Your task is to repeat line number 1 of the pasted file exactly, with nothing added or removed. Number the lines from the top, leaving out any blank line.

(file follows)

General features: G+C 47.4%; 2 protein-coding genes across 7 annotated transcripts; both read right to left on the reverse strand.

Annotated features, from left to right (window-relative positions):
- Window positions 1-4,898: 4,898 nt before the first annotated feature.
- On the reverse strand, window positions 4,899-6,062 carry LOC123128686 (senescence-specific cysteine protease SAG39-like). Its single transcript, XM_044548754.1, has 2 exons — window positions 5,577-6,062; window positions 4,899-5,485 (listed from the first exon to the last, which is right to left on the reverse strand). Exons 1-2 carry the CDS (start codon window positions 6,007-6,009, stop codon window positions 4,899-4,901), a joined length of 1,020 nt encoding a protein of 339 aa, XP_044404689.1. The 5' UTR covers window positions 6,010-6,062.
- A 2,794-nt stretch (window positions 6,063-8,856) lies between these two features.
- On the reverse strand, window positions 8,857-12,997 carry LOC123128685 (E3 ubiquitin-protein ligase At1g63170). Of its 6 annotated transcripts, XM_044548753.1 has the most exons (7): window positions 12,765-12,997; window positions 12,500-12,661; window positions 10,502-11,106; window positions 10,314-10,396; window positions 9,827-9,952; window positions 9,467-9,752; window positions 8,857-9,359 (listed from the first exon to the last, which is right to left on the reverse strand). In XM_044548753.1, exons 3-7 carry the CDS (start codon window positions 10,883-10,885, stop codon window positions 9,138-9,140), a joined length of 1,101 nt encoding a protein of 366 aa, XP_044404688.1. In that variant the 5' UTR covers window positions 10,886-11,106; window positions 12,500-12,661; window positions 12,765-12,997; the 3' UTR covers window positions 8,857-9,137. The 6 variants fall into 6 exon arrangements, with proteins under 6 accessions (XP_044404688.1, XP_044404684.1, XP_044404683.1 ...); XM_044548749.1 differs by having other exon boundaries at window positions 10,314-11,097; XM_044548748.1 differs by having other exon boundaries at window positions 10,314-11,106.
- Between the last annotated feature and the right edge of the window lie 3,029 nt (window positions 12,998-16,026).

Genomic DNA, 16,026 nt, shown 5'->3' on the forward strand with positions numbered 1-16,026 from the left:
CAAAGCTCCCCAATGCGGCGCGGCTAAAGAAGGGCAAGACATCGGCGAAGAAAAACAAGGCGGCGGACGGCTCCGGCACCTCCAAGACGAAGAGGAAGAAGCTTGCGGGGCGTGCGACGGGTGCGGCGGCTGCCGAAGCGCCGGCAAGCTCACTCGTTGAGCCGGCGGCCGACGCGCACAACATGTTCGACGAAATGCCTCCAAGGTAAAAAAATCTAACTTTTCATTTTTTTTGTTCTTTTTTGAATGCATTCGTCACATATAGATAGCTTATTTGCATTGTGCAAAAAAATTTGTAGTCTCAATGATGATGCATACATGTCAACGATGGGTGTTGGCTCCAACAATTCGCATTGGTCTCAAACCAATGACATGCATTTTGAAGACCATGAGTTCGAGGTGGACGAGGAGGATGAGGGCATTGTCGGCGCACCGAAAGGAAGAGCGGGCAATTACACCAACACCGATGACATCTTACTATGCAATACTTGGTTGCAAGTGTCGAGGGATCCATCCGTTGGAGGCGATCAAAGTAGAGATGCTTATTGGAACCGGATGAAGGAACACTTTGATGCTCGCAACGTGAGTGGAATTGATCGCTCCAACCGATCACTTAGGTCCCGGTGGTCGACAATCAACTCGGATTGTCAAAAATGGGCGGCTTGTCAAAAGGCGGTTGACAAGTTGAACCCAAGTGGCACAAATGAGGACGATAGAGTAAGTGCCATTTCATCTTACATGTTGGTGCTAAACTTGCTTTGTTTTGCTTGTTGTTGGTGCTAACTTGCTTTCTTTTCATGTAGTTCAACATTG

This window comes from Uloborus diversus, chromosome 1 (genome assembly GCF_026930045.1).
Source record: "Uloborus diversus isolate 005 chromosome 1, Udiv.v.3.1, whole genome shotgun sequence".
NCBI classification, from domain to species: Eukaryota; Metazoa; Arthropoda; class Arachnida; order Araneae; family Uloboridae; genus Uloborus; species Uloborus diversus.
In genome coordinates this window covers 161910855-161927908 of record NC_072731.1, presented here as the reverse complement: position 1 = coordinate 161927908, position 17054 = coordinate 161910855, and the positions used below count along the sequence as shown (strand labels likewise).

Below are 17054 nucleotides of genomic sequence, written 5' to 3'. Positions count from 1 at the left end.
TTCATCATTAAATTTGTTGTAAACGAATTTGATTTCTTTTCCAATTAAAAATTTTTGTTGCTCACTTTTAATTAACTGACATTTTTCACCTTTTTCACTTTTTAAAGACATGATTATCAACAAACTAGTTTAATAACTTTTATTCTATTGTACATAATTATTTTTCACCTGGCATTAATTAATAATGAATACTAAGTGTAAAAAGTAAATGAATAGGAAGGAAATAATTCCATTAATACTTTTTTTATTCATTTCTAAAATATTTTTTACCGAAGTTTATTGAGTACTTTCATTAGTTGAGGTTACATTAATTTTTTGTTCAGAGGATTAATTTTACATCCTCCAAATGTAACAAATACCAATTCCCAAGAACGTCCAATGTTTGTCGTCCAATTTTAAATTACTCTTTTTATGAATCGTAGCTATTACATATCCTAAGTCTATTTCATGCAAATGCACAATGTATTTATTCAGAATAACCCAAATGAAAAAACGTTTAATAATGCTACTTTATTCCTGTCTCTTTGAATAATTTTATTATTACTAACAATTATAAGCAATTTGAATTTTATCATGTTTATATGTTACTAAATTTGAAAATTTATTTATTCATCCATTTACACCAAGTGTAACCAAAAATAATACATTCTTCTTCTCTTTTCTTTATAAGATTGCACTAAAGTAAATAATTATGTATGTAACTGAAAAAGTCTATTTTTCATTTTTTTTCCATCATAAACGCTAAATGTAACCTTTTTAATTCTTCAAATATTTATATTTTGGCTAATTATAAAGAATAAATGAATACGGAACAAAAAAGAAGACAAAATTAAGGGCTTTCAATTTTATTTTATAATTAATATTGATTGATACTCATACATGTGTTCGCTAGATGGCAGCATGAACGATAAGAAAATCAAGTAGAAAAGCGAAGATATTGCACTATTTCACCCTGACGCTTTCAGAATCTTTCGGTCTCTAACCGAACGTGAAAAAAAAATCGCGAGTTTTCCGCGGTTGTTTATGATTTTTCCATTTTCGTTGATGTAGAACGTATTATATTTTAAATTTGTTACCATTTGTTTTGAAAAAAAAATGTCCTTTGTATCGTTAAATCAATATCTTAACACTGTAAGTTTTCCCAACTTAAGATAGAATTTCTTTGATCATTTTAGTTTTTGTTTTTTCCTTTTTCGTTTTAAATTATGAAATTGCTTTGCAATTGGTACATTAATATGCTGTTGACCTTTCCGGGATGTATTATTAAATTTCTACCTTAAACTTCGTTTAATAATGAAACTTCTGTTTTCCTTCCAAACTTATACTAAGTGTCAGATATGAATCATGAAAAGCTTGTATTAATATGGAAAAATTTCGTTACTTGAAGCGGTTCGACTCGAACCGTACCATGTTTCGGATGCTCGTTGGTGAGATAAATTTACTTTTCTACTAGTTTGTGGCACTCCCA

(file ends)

General features: G+C 47.4%; 2 protein-coding genes across 7 annotated transcripts; both read right to left on the reverse strand.